For some psychotic reason my parents showed me '2001: A Space Odyssey' when I was around ten. Ever since, I've been chasing that dragon. I've been looking for someone to use the powerful tools of cinema to show me - not tell me - something important about the Universe and have me work to (almost) understand it.
There have been times that have come close - Godfrey Reggio's 'Koyaanisqatsi' probably closest, with 'Eraserhead' and 'Enter the Void' in there, too. I'll need to see Shane Carruth's 'Upstream Color' again, but it may belong on this short list. Almost everyone who watches 'Upstream Color' will come out of it saying "I need to see that again."
It is every 16 year-old's rite of passage to sneak into an R-rated slasher, get grossed out by blood, turned on by boobs and shout back at the screen. To that end, 'Texas Chainsaw 3D' is a worthy claimant to the franchise.
I was worried 2012 would end and there wouldn't be a clear winner for the prize of Worst of the Year. 'Parental Guidance' was worth waiting for. It isn't just the worst film of 2012, it's the worst film of 2011 and probably 2013, too. 'Parental Guidance' is a cinematic hemorrhoid throbbing on the screen, its only purpose in life to cause pain and discomfort.
I imagine the pitch meeting went like this: "Producer: We got Barbra Streisand, we got Seth Rogen, we get 'em in a car. Release it around Christmas. I mean, you gotta take grandma somewhere during the Holidays. Executive: Are there life-lessons involved? Producer: Does the Pope crap in the woods? Of course there are."
Lo and behold, a year later, these two guys found themselves at the premiere for 'The Guilt Trip,' a movie that didn't cost too much to make and won't make that much of an impact but will empower everyone involved to one day strike again.
I can only take so much. I approach a family-friendly film with as open of a heart as possible, but when hit in the face with the shovel of whimsy and wonderment and wide-eyed optimism over and over and over again, eventually, I have to strike back. Sorry, 'Rise of the Guardians' - there's a lot that is admirable in you, particularly some of your design work, but you brought this on yourself.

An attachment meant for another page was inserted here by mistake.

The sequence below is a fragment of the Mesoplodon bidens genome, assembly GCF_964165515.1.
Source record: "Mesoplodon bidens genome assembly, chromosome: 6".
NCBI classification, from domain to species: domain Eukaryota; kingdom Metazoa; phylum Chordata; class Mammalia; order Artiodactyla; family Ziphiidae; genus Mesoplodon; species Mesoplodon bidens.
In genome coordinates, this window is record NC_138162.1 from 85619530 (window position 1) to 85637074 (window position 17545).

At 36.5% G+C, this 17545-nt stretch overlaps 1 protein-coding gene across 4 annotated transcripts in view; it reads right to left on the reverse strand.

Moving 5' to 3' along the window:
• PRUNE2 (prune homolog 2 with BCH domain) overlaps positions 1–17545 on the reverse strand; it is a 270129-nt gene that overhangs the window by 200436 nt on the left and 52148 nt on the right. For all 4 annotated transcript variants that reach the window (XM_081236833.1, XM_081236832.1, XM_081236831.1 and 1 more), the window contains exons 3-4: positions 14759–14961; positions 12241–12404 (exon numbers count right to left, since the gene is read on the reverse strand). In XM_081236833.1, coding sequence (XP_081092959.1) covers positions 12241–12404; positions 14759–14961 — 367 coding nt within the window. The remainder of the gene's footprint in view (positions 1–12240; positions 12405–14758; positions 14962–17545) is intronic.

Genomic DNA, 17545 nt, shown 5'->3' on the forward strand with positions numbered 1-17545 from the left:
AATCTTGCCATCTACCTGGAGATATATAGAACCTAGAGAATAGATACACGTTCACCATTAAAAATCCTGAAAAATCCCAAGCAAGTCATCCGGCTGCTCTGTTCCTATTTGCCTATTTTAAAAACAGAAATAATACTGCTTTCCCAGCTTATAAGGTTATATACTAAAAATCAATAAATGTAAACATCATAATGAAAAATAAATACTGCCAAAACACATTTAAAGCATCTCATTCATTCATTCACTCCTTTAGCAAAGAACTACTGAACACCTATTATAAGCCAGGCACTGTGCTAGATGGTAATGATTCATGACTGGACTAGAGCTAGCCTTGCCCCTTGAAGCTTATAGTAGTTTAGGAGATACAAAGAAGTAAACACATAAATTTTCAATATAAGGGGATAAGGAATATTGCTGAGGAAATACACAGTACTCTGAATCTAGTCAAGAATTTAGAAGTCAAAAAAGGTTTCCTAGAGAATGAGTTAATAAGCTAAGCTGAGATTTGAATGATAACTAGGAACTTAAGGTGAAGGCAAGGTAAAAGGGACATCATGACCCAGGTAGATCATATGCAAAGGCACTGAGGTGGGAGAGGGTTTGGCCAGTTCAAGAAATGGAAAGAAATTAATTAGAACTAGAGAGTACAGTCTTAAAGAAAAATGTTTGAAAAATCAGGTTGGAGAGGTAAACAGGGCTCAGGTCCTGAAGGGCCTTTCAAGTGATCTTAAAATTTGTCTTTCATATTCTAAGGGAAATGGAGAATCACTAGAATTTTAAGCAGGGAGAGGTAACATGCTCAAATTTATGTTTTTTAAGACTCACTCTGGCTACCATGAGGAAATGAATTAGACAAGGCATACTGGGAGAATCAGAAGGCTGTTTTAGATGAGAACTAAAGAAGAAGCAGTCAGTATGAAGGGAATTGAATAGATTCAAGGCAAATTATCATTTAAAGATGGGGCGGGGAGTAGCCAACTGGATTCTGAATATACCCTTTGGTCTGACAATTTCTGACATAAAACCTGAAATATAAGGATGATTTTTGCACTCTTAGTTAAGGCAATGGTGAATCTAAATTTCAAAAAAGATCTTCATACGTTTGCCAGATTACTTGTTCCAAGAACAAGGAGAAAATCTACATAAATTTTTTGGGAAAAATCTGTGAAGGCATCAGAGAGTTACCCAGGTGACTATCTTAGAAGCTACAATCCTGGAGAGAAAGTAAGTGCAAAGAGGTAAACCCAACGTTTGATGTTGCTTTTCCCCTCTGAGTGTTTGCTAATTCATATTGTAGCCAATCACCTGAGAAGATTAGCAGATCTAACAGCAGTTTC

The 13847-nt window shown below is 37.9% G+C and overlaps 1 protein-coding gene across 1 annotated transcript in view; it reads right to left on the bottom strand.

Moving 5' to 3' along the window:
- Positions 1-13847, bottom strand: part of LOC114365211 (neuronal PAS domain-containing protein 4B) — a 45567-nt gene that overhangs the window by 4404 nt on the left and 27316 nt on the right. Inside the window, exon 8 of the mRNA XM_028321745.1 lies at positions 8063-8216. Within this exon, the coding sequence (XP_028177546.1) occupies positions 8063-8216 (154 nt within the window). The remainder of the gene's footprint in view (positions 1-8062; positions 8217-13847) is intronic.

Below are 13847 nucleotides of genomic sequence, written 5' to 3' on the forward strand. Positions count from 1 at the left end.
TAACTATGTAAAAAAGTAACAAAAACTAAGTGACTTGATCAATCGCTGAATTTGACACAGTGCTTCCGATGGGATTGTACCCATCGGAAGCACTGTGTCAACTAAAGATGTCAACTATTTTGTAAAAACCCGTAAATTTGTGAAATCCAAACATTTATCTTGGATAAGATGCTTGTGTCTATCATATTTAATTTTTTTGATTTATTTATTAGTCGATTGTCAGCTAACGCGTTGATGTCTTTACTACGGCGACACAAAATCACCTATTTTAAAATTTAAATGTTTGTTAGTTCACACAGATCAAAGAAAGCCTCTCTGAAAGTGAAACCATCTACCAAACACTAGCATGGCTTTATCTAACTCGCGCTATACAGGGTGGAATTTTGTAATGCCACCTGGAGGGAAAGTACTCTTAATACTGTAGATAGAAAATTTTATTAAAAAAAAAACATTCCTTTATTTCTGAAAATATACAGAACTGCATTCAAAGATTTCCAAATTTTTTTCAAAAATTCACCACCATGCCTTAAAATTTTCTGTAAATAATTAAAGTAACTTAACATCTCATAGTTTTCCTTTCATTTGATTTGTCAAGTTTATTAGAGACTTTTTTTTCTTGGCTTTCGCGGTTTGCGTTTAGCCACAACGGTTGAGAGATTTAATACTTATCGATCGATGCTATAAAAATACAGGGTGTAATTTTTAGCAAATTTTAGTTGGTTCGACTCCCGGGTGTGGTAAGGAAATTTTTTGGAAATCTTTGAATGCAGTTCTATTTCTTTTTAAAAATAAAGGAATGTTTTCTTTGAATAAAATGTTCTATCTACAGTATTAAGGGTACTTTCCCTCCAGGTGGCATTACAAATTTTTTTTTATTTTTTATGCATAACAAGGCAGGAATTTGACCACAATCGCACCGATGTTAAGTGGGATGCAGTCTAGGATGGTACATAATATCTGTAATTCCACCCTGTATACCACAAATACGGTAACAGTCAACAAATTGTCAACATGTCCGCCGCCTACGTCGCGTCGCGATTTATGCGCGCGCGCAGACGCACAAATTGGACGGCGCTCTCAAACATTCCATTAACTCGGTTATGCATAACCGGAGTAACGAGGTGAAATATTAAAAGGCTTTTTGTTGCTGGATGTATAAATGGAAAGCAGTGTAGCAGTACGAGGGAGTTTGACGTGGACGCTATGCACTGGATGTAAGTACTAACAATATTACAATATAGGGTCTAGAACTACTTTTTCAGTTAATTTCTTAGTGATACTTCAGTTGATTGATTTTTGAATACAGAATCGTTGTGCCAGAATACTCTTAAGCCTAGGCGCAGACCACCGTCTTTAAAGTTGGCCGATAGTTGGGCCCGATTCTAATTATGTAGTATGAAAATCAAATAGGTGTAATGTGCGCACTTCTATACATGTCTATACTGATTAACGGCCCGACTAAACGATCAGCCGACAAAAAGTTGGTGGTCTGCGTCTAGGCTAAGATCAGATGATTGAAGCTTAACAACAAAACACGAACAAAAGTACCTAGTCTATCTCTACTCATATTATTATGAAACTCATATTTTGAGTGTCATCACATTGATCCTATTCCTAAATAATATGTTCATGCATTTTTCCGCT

With an asinine plot, risible dialogue and atrocious acting, this sequel to a half-remembered video game adaptation still manages to provide a great number of base thrills with its nightmarish imagery. As such it is a quagmire of dread both within and without, disturbing to watch and to think about. This makes for a strange alchemy: in time you identify with the lead character (a young woman in peril) not because you are engaged with the film, but because enduring such an atrocity becomes its own act of survival. How 'bout that for a neat trick, eh?
Surely you've heard the soundbyte from 'Frankenweenie.' A hunched-over, snaggle-toothed, black and white Edgar "E" Gore, mischief in his eyes and a half-assed Peter Lorre in his voice. It's spooky and it's ooky and it's either the type of thing that you find really played-out or brings a tickle to your heart.
My wife doesn't follow movie news and is impervious to advertising. "What is this, a baseball movie?" she asked as we settled in for 'Trouble with the Curve.' "Kinda," I said. "Clint's a gruff baseball scout, out on the road with his estranged daughter." "Uh-oh," she chimed as the lights dimmed. "Life lessons!"
Life lessons indeed, and they come at you with the subtlety of an aluminum bat cranking a deep line drive. Clint, craggier than ever, begins each day arguing with his prostate, eating junk food and rooting through a stack of papers reporting high school and college score results. "He's the last scout in the majors who doesn't use a computer!" they muse at the Braves' home office. Nasty, conniving Matthew Lillard means it in a bad way, while John Goodman looks fondly upon Clint's old fashioned ways.
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